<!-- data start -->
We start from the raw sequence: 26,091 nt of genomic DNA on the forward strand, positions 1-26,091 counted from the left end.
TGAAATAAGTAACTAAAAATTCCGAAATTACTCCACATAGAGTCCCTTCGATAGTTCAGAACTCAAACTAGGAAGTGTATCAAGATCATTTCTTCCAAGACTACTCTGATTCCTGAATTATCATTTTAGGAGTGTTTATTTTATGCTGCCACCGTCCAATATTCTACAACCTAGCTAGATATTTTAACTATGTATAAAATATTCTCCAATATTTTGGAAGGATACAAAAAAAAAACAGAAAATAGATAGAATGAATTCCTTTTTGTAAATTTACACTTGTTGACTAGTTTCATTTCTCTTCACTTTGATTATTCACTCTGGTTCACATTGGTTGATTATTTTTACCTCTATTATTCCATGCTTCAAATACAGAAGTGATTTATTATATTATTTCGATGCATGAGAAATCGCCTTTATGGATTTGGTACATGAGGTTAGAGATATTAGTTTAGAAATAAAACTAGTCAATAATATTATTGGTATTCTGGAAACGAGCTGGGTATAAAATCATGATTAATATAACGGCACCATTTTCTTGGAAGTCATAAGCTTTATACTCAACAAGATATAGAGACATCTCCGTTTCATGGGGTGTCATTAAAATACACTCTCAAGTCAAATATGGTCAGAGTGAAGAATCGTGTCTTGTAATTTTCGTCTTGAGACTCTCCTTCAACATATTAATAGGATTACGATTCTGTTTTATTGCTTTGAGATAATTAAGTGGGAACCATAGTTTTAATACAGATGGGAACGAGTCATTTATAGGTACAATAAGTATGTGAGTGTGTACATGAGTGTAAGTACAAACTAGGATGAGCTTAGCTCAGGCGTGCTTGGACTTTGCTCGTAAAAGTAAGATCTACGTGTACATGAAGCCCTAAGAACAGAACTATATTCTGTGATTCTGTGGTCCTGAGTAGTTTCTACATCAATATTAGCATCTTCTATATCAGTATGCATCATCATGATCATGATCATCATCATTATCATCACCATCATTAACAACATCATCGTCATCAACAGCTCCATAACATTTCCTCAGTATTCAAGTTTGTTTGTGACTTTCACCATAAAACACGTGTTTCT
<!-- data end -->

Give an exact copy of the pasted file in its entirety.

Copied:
We start from the raw sequence: 26,091 nt of genomic DNA on the forward strand, positions 1-26,091 counted from the left end.
TGAAATAAGTAACTAAAAATTCCGAAATTACTCCACATAGAGTCCCTTCGATAGTTCAGAACTCAAACTAGGAAGTGTATCAAGATCATTTCTTCCAAGACTACTCTGATTCCTGAATTATCATTTTAGGAGTGTTTATTTTATGCTGCCACCGTCCAATATTCTACAACCTAGCTAGATATTTTAACTATGTATAAAATATTCTCCAATATTTTGGAAGGATACAAAAAAAAAACAGAAAATAGATAGAATGAATTCCTTTTTGTAAATTTACACTTGTTGACTAGTTTCATTTCTCTTCACTTTGATTATTCACTCTGGTTCACATTGGTTGATTATTTTTACCTCTATTATTCCATGCTTCAAATACAGAAGTGATTTATTATATTATTTCGATGCATGAGAAATCGCCTTTATGGATTTGGTACATGAGGTTAGAGATATTAGTTTAGAAATAAAACTAGTCAATAATATTATTGGTATTCTGGAAACGAGCTGGGTATAAAATCATGATTAATATAACGGCACCATTTTCTTGGAAGTCATAAGCTTTATACTCAACAAGATATAGAGACATCTCCGTTTCATGGGGTGTCATTAAAATACACTCTCAAGTCAAATATGGTCAGAGTGAAGAATCGTGTCTTGTAATTTTCGTCTTGAGACTCTCCTTCAACATATTAATAGGATTACGATTCTGTTTTATTGCTTTGAGATAATTAAGTGGGAACCATAGTTTTAATACAGATGGGAACGAGTCATTTATAGGTACAATAAGTATGTGAGTGTGTACATGAGTGTAAGTACAAACTAGGATGAGCTTAGCTCAGGCGTGCTTGGACTTTGCTCGTAAAAGTAAGATCTACGTGTACATGAAGCCCTAAGAACAGAACTATATTCTGTGATTCTGTGGTCCTGAGTAGTTTCTACATCAATATTAGCATCTTCTATATCAGTATGCATCATCATGATCATGATCATCATCATTATCATCACCATCATTAACAACATCATCGTCATCAACAGCTCCATAACATTTCCTCAGTATTCAAGTTTGTTTGTGACTTTCACCATAAAACACGTGTTTCT